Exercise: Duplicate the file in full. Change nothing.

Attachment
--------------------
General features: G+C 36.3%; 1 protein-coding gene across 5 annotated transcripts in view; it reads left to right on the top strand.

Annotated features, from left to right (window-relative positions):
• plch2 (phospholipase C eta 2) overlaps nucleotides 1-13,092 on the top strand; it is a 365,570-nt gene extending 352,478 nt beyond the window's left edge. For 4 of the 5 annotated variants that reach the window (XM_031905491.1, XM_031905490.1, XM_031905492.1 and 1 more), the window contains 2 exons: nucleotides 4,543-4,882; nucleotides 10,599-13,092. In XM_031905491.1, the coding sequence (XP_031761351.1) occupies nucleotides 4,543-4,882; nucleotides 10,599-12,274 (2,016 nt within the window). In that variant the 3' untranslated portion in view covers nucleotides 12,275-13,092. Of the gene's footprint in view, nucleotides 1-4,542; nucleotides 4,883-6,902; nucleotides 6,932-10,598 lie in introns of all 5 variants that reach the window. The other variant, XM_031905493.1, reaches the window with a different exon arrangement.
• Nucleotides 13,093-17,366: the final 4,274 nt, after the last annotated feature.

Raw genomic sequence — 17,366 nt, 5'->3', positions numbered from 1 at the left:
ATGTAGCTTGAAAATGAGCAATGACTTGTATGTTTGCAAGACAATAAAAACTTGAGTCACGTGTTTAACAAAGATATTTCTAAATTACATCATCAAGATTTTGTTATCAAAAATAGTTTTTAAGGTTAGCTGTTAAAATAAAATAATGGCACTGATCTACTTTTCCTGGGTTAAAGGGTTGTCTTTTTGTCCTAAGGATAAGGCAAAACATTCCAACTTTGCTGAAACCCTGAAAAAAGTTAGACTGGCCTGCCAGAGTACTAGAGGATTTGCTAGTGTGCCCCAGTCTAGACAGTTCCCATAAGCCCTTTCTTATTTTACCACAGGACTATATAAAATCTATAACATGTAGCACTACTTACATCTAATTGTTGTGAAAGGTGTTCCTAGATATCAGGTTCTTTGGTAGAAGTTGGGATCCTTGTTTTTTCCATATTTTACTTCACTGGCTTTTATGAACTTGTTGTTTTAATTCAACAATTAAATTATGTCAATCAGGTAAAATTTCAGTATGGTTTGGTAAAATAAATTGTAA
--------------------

General features: G+C 36.3%; 1 protein-coding gene across 5 annotated transcripts in view; it reads left to right on the top strand.

Annotated features, from left to right (window-relative positions):
• plch2 (phospholipase C eta 2) overlaps nucleotides 1-13,092 on the top strand; it is a 365,570-nt gene extending 352,478 nt beyond the window's left edge. For 4 of the 5 annotated variants that reach the window (XM_031905491.1, XM_031905490.1, XM_031905492.1 and 1 more), the window contains 2 exons: nucleotides 4,543-4,882; nucleotides 10,599-13,092. In XM_031905491.1, the coding sequence (XP_031761351.1) occupies nucleotides 4,543-4,882; nucleotides 10,599-12,274 (2,016 nt within the window). In that variant the 3' untranslated portion in view covers nucleotides 12,275-13,092. Of the gene's footprint in view, nucleotides 1-4,542; nucleotides 4,883-6,902; nucleotides 6,932-10,598 lie in introns of all 5 variants that reach the window. The other variant, XM_031905493.1, reaches the window with a different exon arrangement.
• Nucleotides 13,093-17,366: the final 4,274 nt, after the last annotated feature.

Raw genomic sequence — 17,366 nt, 5'->3', positions numbered from 1 at the left:
ATGTAGCTTGAAAATGAGCAATGACTTGTATGTTTGCAAGACAATAAAAACTTGAGTCACGTGTTTAACAAAGATATTTCTAAATTACATCATCAAGATTTTGTTATCAAAAATAGTTTTTAAGGTTAGCTGTTAAAATAAAATAATGGCACTGATCTACTTTTCCTGGGTTAAAGGGTTGTCTTTTTGTCCTAAGGATAAGGCAAAACATTCCAACTTTGCTGAAACCCTGAAAAAAGTTAGACTGGCCTGCCAGAGTACTAGAGGATTTGCTAGTGTGCCCCAGTCTAGACAGTTCCCATAAGCCCTTTCTTATTTTACCACAGGACTATATAAAATCTATAACATGTAGCACTACTTACATCTAATTGTTGTGAAAGGTGTTCCTAGATATCAGGTTCTTTGGTAGAAGTTGGGATCCTTGTTTTTTCCATATTTTACTTCACTGGCTTTTATGAACTTGTTGTTTTAATTCAACAATTAAATTATGTCAATCAGGTAAAATTTCAGTATGGTTTGGTAAAATAAATTGTAA